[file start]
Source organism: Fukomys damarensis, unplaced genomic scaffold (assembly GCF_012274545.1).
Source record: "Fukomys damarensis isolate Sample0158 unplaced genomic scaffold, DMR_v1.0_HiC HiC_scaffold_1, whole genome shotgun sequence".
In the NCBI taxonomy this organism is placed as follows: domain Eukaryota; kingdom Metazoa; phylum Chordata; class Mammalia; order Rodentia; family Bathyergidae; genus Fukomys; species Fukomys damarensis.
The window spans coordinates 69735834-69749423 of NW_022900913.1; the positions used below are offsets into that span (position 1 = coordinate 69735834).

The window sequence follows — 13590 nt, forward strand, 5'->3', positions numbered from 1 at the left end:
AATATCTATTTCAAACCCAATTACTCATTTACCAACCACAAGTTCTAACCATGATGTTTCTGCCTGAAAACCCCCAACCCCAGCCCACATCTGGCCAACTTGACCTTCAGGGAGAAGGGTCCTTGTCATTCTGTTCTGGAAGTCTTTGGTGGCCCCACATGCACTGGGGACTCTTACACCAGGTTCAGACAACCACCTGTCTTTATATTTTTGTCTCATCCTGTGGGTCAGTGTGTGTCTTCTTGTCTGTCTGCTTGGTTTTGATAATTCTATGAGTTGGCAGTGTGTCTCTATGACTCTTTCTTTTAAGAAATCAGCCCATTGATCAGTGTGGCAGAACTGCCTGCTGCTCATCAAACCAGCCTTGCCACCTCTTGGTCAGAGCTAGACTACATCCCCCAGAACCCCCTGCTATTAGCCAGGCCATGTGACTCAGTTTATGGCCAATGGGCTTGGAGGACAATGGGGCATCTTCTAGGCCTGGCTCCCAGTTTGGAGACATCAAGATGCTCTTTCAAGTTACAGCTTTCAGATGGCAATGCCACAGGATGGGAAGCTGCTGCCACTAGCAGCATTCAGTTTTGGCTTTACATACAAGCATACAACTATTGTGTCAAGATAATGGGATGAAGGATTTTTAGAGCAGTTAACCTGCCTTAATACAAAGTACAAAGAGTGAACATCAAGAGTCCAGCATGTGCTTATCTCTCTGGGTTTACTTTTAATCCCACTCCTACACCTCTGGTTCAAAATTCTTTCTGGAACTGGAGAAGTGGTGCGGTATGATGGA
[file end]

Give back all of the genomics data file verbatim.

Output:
Source organism: Fukomys damarensis, unplaced genomic scaffold (assembly GCF_012274545.1).
Source record: "Fukomys damarensis isolate Sample0158 unplaced genomic scaffold, DMR_v1.0_HiC HiC_scaffold_1, whole genome shotgun sequence".
In the NCBI taxonomy this organism is placed as follows: domain Eukaryota; kingdom Metazoa; phylum Chordata; class Mammalia; order Rodentia; family Bathyergidae; genus Fukomys; species Fukomys damarensis.
The window spans coordinates 69735834-69749423 of NW_022900913.1; the positions used below are offsets into that span (position 1 = coordinate 69735834).

The window sequence follows — 13590 nt, forward strand, 5'->3', positions numbered from 1 at the left end:
AATATCTATTTCAAACCCAATTACTCATTTACCAACCACAAGTTCTAACCATGATGTTTCTGCCTGAAAACCCCCAACCCCAGCCCACATCTGGCCAACTTGACCTTCAGGGAGAAGGGTCCTTGTCATTCTGTTCTGGAAGTCTTTGGTGGCCCCACATGCACTGGGGACTCTTACACCAGGTTCAGACAACCACCTGTCTTTATATTTTTGTCTCATCCTGTGGGTCAGTGTGTGTCTTCTTGTCTGTCTGCTTGGTTTTGATAATTCTATGAGTTGGCAGTGTGTCTCTATGACTCTTTCTTTTAAGAAATCAGCCCATTGATCAGTGTGGCAGAACTGCCTGCTGCTCATCAAACCAGCCTTGCCACCTCTTGGTCAGAGCTAGACTACATCCCCCAGAACCCCCTGCTATTAGCCAGGCCATGTGACTCAGTTTATGGCCAATGGGCTTGGAGGACAATGGGGCATCTTCTAGGCCTGGCTCCCAGTTTGGAGACATCAAGATGCTCTTTCAAGTTACAGCTTTCAGATGGCAATGCCACAGGATGGGAAGCTGCTGCCACTAGCAGCATTCAGTTTTGGCTTTACATACAAGCATACAACTATTGTGTCAAGATAATGGGATGAAGGATTTTTAGAGCAGTTAACCTGCCTTAATACAAAGTACAAAGAGTGAACATCAAGAGTCCAGCATGTGCTTATCTCTCTGGGTTTACTTTTAATCCCACTCCTACACCTCTGGTTCAAAATTCTTTCTGGAACTGGAGAAGTGGTGCGGTATGATGGA